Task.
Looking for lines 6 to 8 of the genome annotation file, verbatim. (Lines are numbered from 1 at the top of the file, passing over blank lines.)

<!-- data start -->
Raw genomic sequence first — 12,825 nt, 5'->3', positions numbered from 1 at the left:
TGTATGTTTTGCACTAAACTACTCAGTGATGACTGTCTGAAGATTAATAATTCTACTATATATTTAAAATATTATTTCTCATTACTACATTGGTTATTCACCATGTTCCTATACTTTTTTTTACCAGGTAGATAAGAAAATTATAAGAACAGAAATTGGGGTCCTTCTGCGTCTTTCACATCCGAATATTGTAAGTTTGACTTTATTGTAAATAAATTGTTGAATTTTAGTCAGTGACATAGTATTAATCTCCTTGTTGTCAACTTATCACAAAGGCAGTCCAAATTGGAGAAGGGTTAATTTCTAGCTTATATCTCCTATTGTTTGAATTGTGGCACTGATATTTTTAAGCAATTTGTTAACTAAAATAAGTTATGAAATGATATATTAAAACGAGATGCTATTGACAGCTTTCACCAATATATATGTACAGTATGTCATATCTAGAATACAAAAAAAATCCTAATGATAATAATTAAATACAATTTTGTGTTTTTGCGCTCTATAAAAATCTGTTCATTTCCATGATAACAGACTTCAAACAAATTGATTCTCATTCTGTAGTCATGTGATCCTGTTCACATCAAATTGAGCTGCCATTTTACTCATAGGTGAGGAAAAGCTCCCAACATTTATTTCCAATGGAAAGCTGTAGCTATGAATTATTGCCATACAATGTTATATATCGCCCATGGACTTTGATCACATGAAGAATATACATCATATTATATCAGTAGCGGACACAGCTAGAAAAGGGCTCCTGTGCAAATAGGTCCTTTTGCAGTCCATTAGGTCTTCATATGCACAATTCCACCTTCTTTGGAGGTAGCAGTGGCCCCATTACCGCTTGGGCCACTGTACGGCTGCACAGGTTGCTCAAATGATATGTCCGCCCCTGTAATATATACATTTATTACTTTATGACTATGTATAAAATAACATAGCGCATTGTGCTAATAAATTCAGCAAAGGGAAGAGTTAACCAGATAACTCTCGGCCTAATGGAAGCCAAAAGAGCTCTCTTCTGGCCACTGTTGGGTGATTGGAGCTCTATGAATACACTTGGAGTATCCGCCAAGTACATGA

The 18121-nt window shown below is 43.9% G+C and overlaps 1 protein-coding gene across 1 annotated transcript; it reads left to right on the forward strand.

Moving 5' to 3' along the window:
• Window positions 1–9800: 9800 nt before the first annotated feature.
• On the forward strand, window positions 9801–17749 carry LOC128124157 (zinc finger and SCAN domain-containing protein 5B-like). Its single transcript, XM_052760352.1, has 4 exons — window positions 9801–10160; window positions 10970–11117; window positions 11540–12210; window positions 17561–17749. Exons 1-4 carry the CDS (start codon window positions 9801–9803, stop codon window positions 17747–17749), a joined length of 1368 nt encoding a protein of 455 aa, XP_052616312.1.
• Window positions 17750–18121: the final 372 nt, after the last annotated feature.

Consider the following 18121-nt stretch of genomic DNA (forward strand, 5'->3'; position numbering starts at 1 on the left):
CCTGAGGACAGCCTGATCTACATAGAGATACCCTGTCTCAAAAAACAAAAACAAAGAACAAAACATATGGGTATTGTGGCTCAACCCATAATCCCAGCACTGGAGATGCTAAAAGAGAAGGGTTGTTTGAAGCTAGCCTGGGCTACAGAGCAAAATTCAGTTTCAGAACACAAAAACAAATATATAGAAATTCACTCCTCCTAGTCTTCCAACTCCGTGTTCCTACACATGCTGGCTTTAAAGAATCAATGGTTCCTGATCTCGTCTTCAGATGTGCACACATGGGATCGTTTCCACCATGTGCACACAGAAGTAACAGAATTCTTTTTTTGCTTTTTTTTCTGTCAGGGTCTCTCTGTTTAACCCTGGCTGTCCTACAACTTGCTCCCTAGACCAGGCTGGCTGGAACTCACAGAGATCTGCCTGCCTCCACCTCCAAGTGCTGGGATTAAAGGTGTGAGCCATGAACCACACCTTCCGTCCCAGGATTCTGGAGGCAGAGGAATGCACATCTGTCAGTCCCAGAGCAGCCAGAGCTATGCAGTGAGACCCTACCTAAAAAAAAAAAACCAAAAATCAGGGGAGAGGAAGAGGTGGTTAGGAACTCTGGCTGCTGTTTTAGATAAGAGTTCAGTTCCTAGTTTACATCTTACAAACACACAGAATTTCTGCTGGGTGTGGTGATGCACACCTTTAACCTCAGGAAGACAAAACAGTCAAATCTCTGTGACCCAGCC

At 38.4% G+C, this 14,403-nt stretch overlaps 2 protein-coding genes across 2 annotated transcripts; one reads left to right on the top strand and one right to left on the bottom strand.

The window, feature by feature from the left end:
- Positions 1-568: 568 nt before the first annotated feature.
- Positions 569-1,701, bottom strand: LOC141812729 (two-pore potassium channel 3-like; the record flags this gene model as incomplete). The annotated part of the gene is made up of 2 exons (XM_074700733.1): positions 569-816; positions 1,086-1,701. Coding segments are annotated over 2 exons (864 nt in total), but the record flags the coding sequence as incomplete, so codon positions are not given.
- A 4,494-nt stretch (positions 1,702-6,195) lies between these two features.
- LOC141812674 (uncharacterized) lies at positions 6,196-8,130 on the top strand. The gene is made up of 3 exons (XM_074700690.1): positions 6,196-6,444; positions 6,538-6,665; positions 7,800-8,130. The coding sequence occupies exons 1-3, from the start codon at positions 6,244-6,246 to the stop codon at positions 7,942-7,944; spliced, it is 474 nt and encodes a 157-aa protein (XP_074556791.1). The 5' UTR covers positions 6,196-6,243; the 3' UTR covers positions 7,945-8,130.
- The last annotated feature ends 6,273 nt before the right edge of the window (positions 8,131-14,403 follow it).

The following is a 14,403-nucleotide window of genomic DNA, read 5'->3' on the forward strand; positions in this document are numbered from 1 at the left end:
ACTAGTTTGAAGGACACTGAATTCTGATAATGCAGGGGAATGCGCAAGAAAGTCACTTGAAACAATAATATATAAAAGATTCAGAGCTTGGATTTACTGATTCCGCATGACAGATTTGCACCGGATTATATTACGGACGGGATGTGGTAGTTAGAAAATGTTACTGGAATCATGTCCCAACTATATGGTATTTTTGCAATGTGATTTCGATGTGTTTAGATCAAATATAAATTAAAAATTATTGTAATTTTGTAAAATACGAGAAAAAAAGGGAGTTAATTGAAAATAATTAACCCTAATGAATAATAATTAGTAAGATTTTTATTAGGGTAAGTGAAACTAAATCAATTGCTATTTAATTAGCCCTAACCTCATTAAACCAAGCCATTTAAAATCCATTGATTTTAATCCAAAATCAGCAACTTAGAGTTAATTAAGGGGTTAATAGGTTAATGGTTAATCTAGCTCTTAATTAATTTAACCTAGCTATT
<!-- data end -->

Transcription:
• On the forward strand, window positions 9801–17749 carry LOC128124157 (zinc finger and SCAN domain-containing protein 5B-like). Its single transcript, XM_052760352.1, has 4 exons — window positions 9801–10160; window positions 10970–11117; window positions 11540–12210; window positions 17561–17749. Exons 1-4 carry the CDS (start codon window positions 9801–9803, stop codon window positions 17747–17749), a joined length of 1368 nt encoding a protein of 455 aa, XP_052616312.1.
• Window positions 17750–18121: the final 372 nt, after the last annotated feature.

Consider the following 18121-nt stretch of genomic DNA (forward strand, 5'->3'; position numbering starts at 1 on the left):